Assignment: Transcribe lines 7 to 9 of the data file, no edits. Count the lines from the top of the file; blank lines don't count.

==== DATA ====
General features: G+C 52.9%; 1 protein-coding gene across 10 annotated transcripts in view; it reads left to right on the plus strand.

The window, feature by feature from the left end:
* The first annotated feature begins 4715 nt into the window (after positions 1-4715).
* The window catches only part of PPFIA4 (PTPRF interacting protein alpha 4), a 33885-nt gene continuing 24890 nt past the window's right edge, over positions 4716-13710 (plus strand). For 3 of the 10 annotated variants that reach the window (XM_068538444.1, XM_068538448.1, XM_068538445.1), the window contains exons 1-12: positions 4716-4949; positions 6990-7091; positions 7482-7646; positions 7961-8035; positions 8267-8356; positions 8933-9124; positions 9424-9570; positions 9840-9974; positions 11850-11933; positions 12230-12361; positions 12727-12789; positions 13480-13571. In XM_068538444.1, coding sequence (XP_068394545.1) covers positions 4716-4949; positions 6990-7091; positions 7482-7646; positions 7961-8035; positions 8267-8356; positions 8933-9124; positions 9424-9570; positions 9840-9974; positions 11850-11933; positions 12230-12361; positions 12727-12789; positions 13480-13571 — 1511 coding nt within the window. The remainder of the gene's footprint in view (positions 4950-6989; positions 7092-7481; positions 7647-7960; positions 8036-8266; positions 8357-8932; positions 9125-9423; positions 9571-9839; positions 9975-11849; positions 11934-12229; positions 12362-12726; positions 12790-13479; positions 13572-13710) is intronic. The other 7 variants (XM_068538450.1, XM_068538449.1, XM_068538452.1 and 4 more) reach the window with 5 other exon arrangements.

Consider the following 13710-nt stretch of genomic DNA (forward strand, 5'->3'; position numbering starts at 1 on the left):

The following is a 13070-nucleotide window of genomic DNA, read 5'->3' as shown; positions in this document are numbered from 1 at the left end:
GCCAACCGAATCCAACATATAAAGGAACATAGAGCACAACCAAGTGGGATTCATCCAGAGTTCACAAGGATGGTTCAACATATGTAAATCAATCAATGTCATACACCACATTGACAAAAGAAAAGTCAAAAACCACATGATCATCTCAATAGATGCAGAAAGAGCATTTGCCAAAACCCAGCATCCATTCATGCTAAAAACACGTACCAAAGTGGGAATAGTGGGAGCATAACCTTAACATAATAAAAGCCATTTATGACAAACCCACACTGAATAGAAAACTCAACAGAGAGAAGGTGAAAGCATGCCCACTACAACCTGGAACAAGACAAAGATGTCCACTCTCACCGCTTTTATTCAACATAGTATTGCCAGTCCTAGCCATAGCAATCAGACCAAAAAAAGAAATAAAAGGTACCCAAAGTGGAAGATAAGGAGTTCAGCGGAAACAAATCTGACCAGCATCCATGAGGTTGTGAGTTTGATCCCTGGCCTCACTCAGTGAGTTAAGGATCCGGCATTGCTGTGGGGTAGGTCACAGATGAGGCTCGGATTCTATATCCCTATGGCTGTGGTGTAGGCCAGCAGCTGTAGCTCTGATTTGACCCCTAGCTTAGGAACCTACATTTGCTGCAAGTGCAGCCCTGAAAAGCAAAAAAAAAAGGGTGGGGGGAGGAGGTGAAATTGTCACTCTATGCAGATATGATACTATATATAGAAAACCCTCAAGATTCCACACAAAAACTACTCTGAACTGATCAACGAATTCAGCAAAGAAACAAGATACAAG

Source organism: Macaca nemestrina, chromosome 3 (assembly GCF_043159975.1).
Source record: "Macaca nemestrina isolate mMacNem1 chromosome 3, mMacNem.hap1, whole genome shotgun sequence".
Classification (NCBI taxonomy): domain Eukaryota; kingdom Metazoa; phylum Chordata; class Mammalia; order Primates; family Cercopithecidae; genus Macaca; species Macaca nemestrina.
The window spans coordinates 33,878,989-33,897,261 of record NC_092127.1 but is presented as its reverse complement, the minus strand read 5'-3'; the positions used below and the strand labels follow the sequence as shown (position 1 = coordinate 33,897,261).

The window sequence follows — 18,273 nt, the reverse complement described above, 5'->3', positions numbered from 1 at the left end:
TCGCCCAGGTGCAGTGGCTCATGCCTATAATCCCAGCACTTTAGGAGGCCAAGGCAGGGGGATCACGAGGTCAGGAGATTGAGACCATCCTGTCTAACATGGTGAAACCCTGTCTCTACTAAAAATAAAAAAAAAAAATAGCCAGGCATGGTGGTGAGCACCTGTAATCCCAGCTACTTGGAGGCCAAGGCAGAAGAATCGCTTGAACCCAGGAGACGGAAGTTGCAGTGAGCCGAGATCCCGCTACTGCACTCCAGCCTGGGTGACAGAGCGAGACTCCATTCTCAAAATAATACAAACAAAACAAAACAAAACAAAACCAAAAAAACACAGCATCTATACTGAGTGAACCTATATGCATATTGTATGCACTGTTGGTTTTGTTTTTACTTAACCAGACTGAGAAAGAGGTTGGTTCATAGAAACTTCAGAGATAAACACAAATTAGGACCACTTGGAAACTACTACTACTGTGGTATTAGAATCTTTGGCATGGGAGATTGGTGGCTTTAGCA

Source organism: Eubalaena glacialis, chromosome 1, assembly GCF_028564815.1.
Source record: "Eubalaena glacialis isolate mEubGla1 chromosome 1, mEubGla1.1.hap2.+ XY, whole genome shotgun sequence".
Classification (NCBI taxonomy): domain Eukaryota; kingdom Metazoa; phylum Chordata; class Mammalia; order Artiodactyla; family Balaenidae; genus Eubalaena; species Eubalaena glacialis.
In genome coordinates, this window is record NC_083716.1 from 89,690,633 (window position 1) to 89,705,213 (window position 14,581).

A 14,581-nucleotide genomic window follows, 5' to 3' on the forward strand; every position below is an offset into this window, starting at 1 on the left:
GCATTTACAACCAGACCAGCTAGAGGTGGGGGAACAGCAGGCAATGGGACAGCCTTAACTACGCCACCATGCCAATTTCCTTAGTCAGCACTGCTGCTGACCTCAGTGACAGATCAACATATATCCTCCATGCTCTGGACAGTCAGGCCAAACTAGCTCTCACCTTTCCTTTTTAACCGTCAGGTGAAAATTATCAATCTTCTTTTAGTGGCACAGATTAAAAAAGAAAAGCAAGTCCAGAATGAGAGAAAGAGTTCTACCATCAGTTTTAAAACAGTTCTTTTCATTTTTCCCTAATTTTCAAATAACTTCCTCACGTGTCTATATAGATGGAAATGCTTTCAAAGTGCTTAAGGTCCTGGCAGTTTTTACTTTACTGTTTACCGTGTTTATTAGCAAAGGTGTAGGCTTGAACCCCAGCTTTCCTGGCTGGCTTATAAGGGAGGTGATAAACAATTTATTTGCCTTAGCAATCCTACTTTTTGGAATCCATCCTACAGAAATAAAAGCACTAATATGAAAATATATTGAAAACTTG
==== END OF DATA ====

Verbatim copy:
GCCAACCGAATCCAACATATAAAGGAACATAGAGCACAACCAAGTGGGATTCATCCAGAGTTCACAAGGATGGTTCAACATATGTAAATCAATCAATGTCATACACCACATTGACAAAAGAAAAGTCAAAAACCACATGATCATCTCAATAGATGCAGAAAGAGCATTTGCCAAAACCCAGCATCCATTCATGCTAAAAACACGTACCAAAGTGGGAATAGTGGGAGCATAACCTTAACATAATAAAAGCCATTTATGACAAACCCACACTGAATAGAAAACTCAACAGAGAGAAGGTGAAAGCATGCCCACTACAACCTGGAACAAGACAAAGATGTCCACTCTCACCGCTTTTATTCAACATAGTATTGCCAGTCCTAGCCATAGCAATCAGACCAAAAAAAGAAATAAAAGGTACCCAAAGTGGAAGATAAGGAGTTCAGCGGAAACAAATCTGACCAGCATCCATGAGGTTGTGAGTTTGATCCCTGGCCTCACTCAGTGAGTTAAGGATCCGGCATTGCTGTGGGGTAGGTCACAGATGAGGCTCGGATTCTATATCCCTATGGCTGTGGTGTAGGCCAGCAGCTGTAGCTCTGATTTGACCCCTAGCTTAGGAACCTACATTTGCTGCAAGTGCAGCCCTGAAAAGCAAAAAAAAAAGGGTGGGGGGAGGAGGTGAAATTGTCACTCTATGCAGATATGATACTATATATAGAAAACCCTCAAGATTCCACACAAAAACTACTCTGAACTGATCAACGAATTCAGCAAAGAAACAAGATACAAG

Source organism: Macaca nemestrina, chromosome 3 (assembly GCF_043159975.1).
Source record: "Macaca nemestrina isolate mMacNem1 chromosome 3, mMacNem.hap1, whole genome shotgun sequence".